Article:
< Return to Quick Notes

For the Love of the Challenge

September 18, 2016

Mark* could be “a brilliant pain in the neck.”  With critical engineering expertise and a work ethic that bordered on obsession, he and others often knew he was the smartest person in the room.

the smartest person in the roomHowever, his performance on cross-functional teams was inconsistent.  Sometimes even peers that respected and wanted his input left meetings exasperated by his impatient, imperious style.

When we started working together, Mark talked about finding ways to increase receptivity to and adoption of his expertise – especially on cross-functional teams.

He initially defined his development focus as: “Become a more valued team member and team leader.”

As we explored other ways to frame his goal, he chose a higher level focus: “Become an expert on learning what helps me make teams more successful.”

This was a classic example of loving the challenge as much as the solution.  It positioned him to realize more valuable and enduring outcomes,  tapped into his intellectual curiosity and redirected his competitive drive.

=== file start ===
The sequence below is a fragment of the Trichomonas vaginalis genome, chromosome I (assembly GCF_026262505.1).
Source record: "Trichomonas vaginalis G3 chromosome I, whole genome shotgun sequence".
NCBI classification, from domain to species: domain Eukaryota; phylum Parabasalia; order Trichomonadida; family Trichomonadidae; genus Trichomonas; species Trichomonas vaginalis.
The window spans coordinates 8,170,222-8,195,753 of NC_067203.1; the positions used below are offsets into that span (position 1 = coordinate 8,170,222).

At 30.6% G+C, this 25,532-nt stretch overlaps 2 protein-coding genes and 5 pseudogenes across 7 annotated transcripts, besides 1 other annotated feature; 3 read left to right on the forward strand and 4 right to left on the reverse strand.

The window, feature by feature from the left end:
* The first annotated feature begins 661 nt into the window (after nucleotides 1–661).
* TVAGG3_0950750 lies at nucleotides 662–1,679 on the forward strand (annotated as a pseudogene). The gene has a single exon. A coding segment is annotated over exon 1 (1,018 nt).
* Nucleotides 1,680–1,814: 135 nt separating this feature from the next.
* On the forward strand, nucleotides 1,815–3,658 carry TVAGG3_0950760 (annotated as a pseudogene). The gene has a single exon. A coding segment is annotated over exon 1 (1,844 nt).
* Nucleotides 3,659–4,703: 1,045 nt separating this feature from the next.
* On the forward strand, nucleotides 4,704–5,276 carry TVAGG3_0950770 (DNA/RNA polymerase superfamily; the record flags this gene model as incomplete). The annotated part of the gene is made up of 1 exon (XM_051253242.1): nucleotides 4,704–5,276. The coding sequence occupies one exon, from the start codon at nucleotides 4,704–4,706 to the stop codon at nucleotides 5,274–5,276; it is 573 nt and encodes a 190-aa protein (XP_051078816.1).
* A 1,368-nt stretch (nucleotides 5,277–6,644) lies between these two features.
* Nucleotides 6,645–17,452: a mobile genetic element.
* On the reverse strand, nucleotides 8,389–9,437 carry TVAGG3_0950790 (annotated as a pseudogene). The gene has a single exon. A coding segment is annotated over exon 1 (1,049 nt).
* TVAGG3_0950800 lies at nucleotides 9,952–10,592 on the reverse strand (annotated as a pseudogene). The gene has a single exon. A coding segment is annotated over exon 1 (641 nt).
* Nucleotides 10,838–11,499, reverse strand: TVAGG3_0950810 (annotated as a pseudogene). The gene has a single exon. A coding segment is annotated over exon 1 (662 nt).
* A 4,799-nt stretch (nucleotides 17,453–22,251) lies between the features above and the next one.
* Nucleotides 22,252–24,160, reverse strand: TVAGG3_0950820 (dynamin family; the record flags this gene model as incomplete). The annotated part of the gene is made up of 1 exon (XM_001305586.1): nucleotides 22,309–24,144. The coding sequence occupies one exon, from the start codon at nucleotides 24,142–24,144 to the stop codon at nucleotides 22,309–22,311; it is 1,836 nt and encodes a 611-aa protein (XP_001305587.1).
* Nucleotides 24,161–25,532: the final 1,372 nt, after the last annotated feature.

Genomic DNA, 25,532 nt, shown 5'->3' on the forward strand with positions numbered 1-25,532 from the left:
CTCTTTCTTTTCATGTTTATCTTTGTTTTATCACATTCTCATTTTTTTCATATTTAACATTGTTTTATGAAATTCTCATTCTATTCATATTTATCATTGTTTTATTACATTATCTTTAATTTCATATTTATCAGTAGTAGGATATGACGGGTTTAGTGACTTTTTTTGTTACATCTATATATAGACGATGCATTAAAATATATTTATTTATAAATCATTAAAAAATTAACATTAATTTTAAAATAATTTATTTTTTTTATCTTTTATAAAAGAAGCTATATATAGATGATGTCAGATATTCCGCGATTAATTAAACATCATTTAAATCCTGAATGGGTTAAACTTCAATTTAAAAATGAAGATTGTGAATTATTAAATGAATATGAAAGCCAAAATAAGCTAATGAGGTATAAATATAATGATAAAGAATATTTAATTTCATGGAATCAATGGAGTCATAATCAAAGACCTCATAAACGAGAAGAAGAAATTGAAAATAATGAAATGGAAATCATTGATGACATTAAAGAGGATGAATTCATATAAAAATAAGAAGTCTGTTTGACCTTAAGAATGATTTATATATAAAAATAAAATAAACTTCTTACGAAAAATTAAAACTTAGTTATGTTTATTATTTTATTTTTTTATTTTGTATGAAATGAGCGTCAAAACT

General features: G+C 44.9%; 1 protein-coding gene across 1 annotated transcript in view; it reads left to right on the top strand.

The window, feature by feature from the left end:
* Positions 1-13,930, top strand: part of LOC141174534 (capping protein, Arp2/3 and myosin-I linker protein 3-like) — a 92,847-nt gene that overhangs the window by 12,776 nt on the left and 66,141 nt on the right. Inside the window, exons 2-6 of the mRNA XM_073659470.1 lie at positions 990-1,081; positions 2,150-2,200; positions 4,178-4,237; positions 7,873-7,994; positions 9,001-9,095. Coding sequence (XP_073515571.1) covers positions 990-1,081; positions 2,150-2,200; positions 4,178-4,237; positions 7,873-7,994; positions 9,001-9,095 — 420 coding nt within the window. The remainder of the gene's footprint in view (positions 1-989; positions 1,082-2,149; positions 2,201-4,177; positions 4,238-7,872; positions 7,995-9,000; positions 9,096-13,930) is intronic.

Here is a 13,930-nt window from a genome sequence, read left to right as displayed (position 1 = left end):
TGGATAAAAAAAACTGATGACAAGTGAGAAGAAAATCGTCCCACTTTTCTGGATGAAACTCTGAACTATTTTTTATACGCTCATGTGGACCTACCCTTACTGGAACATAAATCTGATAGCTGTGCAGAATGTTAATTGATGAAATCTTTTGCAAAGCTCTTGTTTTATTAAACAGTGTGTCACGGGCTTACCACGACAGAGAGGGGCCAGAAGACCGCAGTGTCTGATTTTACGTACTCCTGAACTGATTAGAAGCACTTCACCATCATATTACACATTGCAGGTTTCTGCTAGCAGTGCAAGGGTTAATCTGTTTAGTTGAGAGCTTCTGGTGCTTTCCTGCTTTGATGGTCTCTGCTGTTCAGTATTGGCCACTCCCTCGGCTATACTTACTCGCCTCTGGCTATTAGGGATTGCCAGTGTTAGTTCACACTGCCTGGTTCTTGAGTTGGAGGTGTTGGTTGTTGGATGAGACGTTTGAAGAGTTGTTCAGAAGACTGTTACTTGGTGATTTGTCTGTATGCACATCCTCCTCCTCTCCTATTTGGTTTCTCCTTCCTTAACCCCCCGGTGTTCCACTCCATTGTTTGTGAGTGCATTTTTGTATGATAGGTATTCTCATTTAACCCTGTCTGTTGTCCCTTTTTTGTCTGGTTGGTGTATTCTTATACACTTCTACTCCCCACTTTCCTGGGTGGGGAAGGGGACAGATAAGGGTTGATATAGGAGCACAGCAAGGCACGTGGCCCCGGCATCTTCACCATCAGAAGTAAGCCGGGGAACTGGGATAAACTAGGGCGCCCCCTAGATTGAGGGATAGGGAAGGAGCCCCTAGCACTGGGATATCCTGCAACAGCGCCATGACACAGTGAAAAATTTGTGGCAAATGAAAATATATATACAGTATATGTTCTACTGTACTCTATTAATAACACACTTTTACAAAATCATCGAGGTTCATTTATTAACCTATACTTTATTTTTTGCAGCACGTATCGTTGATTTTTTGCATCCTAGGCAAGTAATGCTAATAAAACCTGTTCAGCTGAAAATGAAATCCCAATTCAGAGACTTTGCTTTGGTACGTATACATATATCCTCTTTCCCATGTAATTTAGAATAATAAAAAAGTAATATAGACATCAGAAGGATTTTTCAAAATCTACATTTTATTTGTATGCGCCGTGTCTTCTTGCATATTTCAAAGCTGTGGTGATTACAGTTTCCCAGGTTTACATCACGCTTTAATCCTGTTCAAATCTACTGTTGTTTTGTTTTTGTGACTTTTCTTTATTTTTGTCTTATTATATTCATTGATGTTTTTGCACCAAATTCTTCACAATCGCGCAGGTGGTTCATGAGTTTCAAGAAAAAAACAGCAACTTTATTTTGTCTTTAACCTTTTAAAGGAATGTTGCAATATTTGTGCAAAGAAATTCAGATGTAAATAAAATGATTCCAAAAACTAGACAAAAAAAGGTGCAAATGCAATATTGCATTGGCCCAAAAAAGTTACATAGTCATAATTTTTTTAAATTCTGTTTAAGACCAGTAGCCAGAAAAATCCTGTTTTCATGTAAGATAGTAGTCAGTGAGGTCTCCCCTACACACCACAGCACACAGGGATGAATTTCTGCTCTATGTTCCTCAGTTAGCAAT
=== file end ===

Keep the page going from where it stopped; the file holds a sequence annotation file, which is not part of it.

Considering questions like:

–  What have been some of the most challenging goals I’ve achieved to date?

–  What was happening before, during and after I pursued these goals?

–  What helped me persevere?

–  What do these experiences have in common?

helps you approach your development goals attuned to the underlying resources and skills that fuel your progress.

When others noticed positive changes, Mark said these outcomes were just the beginning.  As he ingrained the habits that gave him his “learner’s edge,” he found himself noticing others’ learning styles as well as his own.

During an follow-up call after his coaching process ended, Mark described an interesting shift:  he’s on a team with someone he thinks may be the smartest learner in the room.

(*Note: “Mark’s” name and other details were changed to maintain confidentiality.)

Comments are closed.